China’s Shenzhen Stock Exchange (SZSE) and Shanghai Stock Exchange (SSE) crashed on June 29 following Chinese leader Xi Jinping’s speech in Wuhan. He stressed the need to strictly enforce the “zero-COVID” policy and warned against “herd immunity” in the fight against the pandemic.
Xi delivered the speech early Tuesday afternoon in the city of Wuhan, ground zero of the COVID-19 pandemic. Almost immediately, investor confidence appeared to plummet as the SZSE and SSE reacted accordingly to Xi’s remarks on enforcing the strict COVID policy. The SZSE lose 286 points or 2.2%. SSE fell 1.4%. that of Hong Kong Hang Seng Index was also affected, falling 1.88%.
Xi calls for sticking to ‘zero-COVID’ policy
Xi’s visit to Wuhan in central Hubei Province was aimed at promoting China’s technological autonomy. But it should be noted that Xi mainly focused on the Chinese Communist Party’s (CCP) “zero COVID” policy.
Xi hailed the CCP’s handling of the pandemic and said its COVID policy was the “cheapest and most effective” measure compared to other countries’ policies to contain the pandemic, according to state media Xinhua. .
Most remarkably, Xi admitted that COVID outbreaks are still severe in China.
“At present, the epidemic has not stopped. We should work hard to prevent the virus imported from overseas, and at the same time be mindful of relapses inside China,” Xi said.
Since the mid-2020s, the CCP has claimed that viruses from abroad cause COVID infections. For example, on April 14 this year, authorities in the capital Beijing blame goods imported for causing an epidemic.
Xi warns of herd immunity
The state-run Xinhua has also reported that Xi told local provincial and municipal officials on Wednesday: “China has a large population. If we take the policy of herd immunity to curb the epidemic, the consequences will be disastrous.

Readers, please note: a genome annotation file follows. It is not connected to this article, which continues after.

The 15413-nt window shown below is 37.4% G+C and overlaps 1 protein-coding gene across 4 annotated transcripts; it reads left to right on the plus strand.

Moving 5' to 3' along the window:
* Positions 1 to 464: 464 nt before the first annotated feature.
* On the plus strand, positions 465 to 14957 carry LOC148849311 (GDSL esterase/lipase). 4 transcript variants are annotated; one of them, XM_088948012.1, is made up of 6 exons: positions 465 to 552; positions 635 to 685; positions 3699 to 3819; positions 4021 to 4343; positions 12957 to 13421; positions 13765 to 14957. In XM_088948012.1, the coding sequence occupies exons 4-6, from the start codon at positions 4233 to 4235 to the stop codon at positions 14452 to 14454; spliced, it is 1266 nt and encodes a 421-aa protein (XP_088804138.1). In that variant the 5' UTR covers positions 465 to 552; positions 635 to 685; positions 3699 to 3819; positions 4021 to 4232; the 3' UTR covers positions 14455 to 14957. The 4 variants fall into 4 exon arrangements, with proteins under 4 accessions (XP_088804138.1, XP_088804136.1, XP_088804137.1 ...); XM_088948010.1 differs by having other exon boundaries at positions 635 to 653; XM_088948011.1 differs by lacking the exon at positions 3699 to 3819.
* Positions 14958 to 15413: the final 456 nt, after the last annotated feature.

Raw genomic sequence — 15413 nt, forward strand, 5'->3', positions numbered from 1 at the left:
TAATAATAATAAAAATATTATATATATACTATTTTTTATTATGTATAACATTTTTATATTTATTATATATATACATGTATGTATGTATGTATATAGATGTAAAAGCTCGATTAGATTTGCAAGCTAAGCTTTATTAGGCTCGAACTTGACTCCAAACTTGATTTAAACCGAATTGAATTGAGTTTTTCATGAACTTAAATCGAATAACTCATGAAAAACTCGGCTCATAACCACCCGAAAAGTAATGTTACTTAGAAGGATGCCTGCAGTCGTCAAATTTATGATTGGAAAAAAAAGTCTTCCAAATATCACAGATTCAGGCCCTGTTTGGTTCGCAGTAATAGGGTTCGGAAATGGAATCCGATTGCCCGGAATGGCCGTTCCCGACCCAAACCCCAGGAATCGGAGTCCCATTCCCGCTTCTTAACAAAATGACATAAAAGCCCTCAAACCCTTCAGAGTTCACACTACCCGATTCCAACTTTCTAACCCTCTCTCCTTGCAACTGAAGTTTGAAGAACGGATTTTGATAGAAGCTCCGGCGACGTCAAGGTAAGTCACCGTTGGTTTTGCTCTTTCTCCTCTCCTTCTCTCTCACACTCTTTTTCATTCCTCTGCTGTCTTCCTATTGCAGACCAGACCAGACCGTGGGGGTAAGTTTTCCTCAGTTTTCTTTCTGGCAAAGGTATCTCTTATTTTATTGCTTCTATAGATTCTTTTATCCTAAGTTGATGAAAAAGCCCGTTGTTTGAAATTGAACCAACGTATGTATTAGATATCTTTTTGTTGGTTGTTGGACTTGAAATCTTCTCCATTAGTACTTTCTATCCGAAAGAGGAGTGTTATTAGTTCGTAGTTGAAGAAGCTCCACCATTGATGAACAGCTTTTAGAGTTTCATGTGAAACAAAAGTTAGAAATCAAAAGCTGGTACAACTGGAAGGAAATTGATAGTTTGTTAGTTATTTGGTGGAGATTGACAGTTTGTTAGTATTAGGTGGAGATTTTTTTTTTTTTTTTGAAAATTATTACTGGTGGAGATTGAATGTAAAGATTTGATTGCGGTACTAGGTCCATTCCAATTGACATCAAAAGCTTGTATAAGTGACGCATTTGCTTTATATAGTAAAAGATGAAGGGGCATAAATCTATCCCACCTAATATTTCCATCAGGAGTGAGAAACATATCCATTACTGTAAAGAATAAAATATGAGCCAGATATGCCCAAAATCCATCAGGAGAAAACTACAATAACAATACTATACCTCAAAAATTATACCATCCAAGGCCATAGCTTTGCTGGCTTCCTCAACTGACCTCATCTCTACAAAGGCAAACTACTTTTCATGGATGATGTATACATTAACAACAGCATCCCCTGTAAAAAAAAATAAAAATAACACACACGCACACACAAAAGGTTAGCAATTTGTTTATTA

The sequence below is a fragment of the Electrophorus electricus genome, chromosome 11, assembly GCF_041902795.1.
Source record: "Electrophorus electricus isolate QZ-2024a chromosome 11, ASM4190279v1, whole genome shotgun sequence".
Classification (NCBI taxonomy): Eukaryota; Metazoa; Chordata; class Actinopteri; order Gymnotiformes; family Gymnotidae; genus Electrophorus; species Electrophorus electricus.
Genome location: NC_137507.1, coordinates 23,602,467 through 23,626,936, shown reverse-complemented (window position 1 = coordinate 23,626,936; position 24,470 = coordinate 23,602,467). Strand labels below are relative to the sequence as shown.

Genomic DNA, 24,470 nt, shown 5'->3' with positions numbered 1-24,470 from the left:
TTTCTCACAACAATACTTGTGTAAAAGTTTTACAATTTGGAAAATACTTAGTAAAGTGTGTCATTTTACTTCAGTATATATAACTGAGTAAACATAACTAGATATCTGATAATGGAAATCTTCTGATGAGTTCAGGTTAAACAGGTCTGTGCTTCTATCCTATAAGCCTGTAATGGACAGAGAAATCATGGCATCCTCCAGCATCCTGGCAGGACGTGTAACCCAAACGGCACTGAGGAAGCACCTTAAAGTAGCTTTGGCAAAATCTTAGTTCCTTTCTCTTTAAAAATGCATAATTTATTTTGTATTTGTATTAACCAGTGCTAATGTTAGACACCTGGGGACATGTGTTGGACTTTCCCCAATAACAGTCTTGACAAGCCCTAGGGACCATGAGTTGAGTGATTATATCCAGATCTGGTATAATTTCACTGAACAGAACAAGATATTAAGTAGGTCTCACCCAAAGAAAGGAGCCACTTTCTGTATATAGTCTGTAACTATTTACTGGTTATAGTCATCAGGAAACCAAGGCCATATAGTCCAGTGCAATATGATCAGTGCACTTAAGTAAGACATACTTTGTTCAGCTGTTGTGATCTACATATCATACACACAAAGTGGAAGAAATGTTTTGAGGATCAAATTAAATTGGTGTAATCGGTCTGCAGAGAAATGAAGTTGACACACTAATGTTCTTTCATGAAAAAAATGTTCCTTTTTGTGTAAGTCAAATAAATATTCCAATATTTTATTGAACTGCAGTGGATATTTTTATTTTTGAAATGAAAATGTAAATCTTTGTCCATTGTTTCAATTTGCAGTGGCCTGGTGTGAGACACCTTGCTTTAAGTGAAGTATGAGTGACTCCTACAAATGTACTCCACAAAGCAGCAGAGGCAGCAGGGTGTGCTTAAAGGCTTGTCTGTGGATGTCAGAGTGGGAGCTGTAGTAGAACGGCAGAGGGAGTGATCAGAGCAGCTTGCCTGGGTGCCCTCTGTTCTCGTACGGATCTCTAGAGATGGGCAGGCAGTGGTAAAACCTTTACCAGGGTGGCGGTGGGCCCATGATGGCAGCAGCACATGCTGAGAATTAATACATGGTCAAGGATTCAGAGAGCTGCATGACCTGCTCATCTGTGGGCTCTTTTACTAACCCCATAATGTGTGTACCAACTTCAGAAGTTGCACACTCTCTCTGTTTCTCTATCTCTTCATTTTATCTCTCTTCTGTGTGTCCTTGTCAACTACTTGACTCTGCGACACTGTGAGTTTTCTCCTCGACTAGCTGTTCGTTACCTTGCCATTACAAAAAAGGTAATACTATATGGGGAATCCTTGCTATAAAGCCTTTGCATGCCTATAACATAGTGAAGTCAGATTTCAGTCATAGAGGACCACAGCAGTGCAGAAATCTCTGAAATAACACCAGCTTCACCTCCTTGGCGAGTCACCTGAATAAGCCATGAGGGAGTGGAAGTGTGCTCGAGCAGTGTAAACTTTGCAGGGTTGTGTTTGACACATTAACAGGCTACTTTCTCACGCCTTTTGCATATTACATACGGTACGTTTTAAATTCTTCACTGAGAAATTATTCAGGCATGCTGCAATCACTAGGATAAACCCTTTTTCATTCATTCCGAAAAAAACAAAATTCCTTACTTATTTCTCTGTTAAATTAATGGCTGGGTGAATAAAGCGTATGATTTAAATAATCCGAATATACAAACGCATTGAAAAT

According to official data, China’s population exceeds 1.4 billion, although some researchers believe the number should be around 1.25 billion to 1.28 billion.
Unlike China’s “zero-COVID” policy, many countries are using the herd immunity approach to curb infections.
Collective immunity, also called community immunity, occurs when a large portion of the population is immune to the virus through vaccination or limited contact with the virus. Although not all individuals are immune, the group as a whole is protected against the virus.
The difference between China’s “zero COVID” policy and the herd immunity approach is clear. Since January 2020, confinements have continued in several Chinese cities. Meanwhile, many countries have gradually relaxed their measures against the pandemic.
Quarantines may have caused the virus to spread in communities and locked neighborhoods. Food and medicine shortages have made life difficult for residents.
In April, a starving Shanghai resident wanted to be arrested for breaking quarantine rules so he could be fed in prison. He claimed he had not received food for four days while locked in his apartment. This was not an isolated case, as many people in Shanghai and other cities are said to have suffered starvation due to the closures.
Harmful effects of the “zero-COVID” policy
In his speech in Wuhan, Xi ordered the regime to strictly implement the “zero-COVID” policy even if “it affects economic development”, according to Xinhua.
Strict pandemic measures include the following.
Shipping and delivery restrictions are imposed in areas hard hit by COVID, such as Guangdong, Liaoning, Zhejiang and Shandong provinces.
If a citizen receives an international package, their travel activities are monitored within seven days and their health code color is changed to yellow.
Foreign visitors are required to self-quarantine at designated facilities upon arrival.
Imported products such as frozen food are being tested for COVID.
In recent months, the Chinese regime has locked down 25 million people in Shanghai, a major global financial hub, and its economy has taken a hit. According to official data, production at Shanghai Industries, located at the heartland of manufacturing in the Yangtze River Delta, fell 61.5 percent in April from a year earlier.
The city may have lost at least 27.7 billion yuan (about $4.13 billion) in April, according to a netizen from Shanghai.
The closures have affected the Chinese economy. The real estate market, which accounts for 25% of China’s GDP, has been on a downward trend in recent months. Foreign investors continued to reduce their holdings of Chinese bonds in May for the fourth consecutive month.
The draconian measures have caused humanitarian disasters due to the lack of medical support. For example, the elderly and those in need of emergency care are denied medical services. In addition, many suicides have been reported in the media.